Grotta Marina di Bergeggi

Useful Information

Location: Via Torre d'Ere, 1, 17028 Bergeggi SV.
(44.242293, 8.445219)
Open: Only after appointment.
APR to SEP several days per month Sat 17:30.
Fee: free.
Classification: SpeleologyKarst Cave KarstSubaquatic Spring SpeleologySea Cave
Light: bring torch
Dimension: L=35 m, W=20 m, H=16 m, A=0 m asl.
Guided tours: D=1 h, Min=10, Max=20.
Photography: allowed
Accessibility: no
Address: Grotta Marina di Bergeggi, Comune di Bergeggi, Settore LL. PP. e Ambiente, Via A. De Mari, 28/D, 17028 Bergeggi SV, Tel: +39-019-25-7901, Tel: +39-019-25790218, Fax: +39-019-25790220. E-mail:
Tourist Information Office, Via Aurelia, km 582+900 - Bergeggi, Tel: +39-019-859777.
As far as we know this information was accurate when it was published (see years in brackets), but may have changed since then.
Please check rates and details directly with the companies in question if you need more recent info.


1985 Bergeggi Regional Nature Reserve established.
30 and 31-OCT-2018 due to the damage caused by the extraordinary storm temporarily closed.


The Grotta Marina di Bergeggi (Sea Cave of Bergeggi) is located at sea level at the Ligurian coast near Bergeggi. The coastal highway SS1 was modernized a few decades ago, the old road had more curves and both the inwards and outwards bends are still there. Obviously they are not used as parking lots, the outwards curves were transformed into small parks with benches. And there are a few parking lots along the road, but its essential to drive the road from Spotorno towards Bergeggi, towards north.

There is a good trail with a long staircase from the small park and picknick area down to the cave and through a narrow opening in the side into the cave. The cave is more or less a show cave, as it is developed with a trail and railings. There is no electric light, but that's actually not necessary due to the large entrance portal. Unfortunately it is also gated, probably a result of the fact that it belongs to the Nature Reserve.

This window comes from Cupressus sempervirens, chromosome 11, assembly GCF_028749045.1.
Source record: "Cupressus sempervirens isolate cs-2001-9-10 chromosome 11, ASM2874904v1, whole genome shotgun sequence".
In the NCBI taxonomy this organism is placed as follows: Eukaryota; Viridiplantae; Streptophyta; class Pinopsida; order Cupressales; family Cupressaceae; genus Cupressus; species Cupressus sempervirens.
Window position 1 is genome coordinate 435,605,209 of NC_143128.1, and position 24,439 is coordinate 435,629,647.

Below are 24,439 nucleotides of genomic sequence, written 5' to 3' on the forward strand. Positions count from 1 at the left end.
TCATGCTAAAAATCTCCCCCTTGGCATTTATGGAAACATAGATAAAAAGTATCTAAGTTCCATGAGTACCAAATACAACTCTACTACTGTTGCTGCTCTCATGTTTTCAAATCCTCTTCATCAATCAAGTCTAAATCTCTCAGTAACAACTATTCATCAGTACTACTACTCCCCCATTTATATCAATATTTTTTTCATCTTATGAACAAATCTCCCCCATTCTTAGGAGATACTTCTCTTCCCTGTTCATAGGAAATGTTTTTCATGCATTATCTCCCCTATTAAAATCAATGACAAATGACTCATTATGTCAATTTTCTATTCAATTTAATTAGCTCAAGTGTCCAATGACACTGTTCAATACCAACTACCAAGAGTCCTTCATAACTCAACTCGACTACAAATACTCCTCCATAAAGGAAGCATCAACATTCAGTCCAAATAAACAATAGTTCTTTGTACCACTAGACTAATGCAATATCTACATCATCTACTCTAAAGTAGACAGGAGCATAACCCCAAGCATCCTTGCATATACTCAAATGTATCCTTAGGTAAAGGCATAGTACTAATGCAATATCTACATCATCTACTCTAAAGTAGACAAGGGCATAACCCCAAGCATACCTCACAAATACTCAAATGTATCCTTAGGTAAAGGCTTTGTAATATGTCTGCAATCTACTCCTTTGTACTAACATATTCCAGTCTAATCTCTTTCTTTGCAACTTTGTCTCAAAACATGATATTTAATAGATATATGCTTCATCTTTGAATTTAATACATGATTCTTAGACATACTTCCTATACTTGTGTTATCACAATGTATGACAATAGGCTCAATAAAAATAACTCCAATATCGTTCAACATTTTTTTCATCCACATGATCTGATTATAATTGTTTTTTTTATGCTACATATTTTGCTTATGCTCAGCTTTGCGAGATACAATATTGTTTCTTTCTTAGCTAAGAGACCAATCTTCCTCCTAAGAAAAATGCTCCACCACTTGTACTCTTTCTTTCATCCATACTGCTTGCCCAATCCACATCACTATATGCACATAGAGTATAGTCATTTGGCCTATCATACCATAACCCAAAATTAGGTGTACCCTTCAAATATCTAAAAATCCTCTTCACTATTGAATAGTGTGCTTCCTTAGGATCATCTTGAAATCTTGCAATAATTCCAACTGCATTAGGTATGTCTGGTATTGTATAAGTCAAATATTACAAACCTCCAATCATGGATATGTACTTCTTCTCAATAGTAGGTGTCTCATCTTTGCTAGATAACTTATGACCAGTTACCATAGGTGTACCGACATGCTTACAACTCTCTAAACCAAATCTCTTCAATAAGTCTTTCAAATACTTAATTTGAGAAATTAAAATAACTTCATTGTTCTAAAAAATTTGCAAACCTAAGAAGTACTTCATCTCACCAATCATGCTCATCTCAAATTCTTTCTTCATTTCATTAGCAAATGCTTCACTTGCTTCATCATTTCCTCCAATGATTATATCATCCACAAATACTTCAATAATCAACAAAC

The cave is open between APR and SEP on two to four days per month. Participants meet at the bar kiosk in Torre del Mare at the Via Aurelia, from here they walk together with the guide to the cave. It's essential to get the current list with the dates from the community or from the cave entrance. There is no rule for the dates, while they are mostly Saturdays at 17:30, there are also dates Monday at 10 or Tuesday at 15. The tours are led by an expert environmental-hiking guide. On these dates no booking is required. Good walking shoes, sun protection, and a bottle of water are strongly recommended. Quite exceptional for Italy is the fact that there are no extended open hours in July and August. The cave was temporarily closed due to the destruction caused by a storm in October 2018. These are also the latest news online, so we are not sure if it has been reopened so far, probably the reopening was postponed due to Corona.

Despite the name, the cave is a karst cave and also a river cave. The lower level contains a cave river which flows into the sea underwater. But more interesting is the fact that the sea level was lower during the last ice age. This is the Mediterranean Sea, so we are not talking about the global level of the sea, the changes in sea level in the Mediterranean were different. Nevertheless, during prehistoric time the sea level was lower and the sea cave of today was actually dry, and there was most likely a karst spring with suitable water. It was visited by man, who stayed here in the shady and rain protected portal overlooking the nearby sea. Many remains were obviously destroyed by the rising sea, but on higher ledges remains from the neolithic, dated between 5,000 and 2,000 BC, were excavated.

According to legend a terrible dragon lived in the Grotta Marina di Bergeggi, adored by the population of the nearby Roman city of Vada Sabatia. At the beginning of the fifth century the Saints Eugene and Vindemial faced the execrable beast. They were armed only with the sign of the cross and nevertheless drowned the dragon in the sea.

The cave once had a blowhole at the road Via Aurelia, which was filled-in in the 1960s, when the road was widened. Through this hole a hissing breath of air came out with regular intermittence, the breath of the dragon. Of course, this puff of air was caused by wave motion which rhythmically compressed the air in the karstic fissures, causing it to violently escape upwards. But the legend is also interpreted as the battle of Christianizing against Paganism.